Arbor Day was first proposed by Nebraska Territory pioneer J. Sterling Mormont, originally of Detroit. Mormont and his wife were nature lovers and quickly planted their new property with trees, shrubs and flowers. He recognized the multifaceted value of trees; there is, of course, aesthetic value, additionally plant roots aid in erosion control, trees provide a much needed windbreak from punishing plains’ gusts, shade from the elements and furnish building materials for pioneering efforts. Mormont was a journalist and became the editor of a prominent Nebraska newspaper, from which he used his bully pulpit to share his unbridled agricultural and silvicultural enthusiasm. He advocated tree planting, illustrating its many benefits and encouraged civic organizations to join in and coordinate events. Mormont was a pillar of his community, and rose to become the secretary of the Nebraska territory where he had further opportunities to extol the value of trees. On January 4th, 1872 he proposed a tree planting holiday called “Arbor Day” to be celebrated in April. He suggested giving prizes to communities, groups or individuals for planting the most trees. It is estimated that over a million trees were planted in Nebraska that first Arbor Day. Although the holiday was officially proclaimed in 1874 by the governor of the new state of Nebraska, it didn’t gain legal holiday status until 1885. At that time it was decided that observation would occur on April 22nd, J. Sterling Mormont’s birthday.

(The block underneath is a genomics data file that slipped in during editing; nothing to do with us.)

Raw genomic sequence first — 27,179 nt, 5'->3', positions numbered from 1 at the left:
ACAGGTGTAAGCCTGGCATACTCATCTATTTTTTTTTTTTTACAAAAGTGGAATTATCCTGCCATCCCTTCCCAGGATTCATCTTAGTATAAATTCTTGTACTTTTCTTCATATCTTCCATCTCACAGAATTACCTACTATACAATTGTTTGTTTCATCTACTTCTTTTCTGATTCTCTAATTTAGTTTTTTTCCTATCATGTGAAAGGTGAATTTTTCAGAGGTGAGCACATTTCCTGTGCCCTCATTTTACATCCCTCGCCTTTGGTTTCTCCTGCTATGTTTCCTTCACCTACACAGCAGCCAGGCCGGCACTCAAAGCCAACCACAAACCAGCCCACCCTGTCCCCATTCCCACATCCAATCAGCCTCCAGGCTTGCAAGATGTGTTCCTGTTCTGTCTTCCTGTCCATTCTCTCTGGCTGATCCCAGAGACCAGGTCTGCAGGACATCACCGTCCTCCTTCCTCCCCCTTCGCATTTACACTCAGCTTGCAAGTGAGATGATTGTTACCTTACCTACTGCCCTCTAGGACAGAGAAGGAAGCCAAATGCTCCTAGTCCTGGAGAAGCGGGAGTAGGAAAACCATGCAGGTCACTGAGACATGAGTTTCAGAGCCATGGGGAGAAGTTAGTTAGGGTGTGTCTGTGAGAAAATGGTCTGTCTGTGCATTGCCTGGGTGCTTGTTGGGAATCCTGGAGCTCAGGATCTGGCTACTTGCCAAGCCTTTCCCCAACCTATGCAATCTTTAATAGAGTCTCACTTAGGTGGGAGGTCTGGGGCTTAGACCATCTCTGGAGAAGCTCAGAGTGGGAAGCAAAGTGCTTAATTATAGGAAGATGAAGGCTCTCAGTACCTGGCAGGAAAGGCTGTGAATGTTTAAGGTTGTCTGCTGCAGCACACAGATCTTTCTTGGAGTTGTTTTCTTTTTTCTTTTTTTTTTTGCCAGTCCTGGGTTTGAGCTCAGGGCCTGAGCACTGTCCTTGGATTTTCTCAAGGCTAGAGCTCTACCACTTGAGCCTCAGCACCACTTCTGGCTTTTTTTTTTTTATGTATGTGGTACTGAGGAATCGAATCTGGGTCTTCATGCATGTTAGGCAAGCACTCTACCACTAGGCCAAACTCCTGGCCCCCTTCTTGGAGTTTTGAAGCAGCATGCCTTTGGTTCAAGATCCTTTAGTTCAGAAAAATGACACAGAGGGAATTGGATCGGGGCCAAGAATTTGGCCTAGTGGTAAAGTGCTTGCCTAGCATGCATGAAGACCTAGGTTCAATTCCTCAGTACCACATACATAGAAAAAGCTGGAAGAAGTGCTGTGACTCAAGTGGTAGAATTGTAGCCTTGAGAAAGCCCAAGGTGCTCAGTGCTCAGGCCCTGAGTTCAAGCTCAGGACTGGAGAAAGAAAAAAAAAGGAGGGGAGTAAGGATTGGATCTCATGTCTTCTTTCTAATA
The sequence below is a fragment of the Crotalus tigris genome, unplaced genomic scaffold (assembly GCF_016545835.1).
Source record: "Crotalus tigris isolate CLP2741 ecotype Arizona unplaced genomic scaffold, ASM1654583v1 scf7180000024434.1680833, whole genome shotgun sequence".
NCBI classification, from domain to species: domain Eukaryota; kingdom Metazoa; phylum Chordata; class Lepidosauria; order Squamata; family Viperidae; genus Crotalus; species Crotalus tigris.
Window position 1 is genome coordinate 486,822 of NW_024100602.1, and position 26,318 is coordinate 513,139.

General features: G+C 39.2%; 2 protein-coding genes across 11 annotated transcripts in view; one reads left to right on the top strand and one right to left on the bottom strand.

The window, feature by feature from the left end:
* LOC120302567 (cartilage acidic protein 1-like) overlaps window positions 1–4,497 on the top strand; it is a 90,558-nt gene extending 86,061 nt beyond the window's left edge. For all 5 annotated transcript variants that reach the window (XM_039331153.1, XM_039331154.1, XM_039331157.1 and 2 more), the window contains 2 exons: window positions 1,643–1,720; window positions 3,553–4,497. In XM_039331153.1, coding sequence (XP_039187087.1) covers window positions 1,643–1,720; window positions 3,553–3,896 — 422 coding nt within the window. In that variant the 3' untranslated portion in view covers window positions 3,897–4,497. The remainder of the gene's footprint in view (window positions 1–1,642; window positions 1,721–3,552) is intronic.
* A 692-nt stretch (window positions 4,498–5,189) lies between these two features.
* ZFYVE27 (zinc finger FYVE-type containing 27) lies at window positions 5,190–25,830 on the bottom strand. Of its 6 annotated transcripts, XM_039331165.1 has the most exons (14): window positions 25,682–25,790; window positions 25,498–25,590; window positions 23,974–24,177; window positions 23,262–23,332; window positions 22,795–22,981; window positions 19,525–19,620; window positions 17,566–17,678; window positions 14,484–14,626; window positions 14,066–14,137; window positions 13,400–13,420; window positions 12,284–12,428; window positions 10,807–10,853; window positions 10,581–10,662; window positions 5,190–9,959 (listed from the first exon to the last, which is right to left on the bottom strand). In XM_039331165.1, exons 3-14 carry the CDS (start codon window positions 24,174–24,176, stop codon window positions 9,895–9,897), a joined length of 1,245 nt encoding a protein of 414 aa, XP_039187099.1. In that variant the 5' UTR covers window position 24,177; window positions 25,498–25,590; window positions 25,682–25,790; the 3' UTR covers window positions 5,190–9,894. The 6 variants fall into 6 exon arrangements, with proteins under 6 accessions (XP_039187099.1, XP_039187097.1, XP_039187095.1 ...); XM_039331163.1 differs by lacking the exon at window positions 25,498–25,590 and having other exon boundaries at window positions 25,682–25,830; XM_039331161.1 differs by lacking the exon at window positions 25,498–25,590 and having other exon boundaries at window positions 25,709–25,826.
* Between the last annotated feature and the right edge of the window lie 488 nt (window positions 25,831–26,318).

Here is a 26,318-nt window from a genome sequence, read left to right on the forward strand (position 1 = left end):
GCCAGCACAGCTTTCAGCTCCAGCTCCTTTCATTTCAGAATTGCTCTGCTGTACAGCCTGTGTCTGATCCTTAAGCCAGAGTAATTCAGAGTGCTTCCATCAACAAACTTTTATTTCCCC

During the 1870s other states passed legislation making Arbor Day a legal holiday and traditions formed specifically celebrating in schools with students pledging to and physically planting trees. Arbor Day is now a national holiday and is currently celebrated on the last Friday in April, in most states but some states choose a date more seasonally suited for tree planting in their zone. To find the day of your state’s observance (and learn about your state tree!) visit: http://www.arborday.org/arborday/datesText.cfm
Many schools, towns, organizations, states or parks will hold their own celebrations of Arbor Day. Most will include tree plantings, donations of trees and trees planted in some one’s name or memory. Our arborists celebrate Arbor Day by trying to work with parks and organizations to coordinate philanthropic efforts for a worthy cause, such as trail maintenance, cemetery up keep or pruning in a local park. They also attend local events to answer questions, advise and generally join in the festivities which celebrate our passion and life’s work. There are many other ways of individually honoring Arbor Day such as planting a tree in your yard, taking a hike, attending a class on horticulture or dendrology, reading a book about trees or volunteering with your town’s garden club or beautification committee.
Trees add value to your home and community, they help regulate the temperature of your town or city and provide habitat and forage for animals. They moderate storm water, combat climate change and aid in the conservation of soil. Take part in an event, meet new people, make a difference in your community and be an icon of responsible and caring stewardship!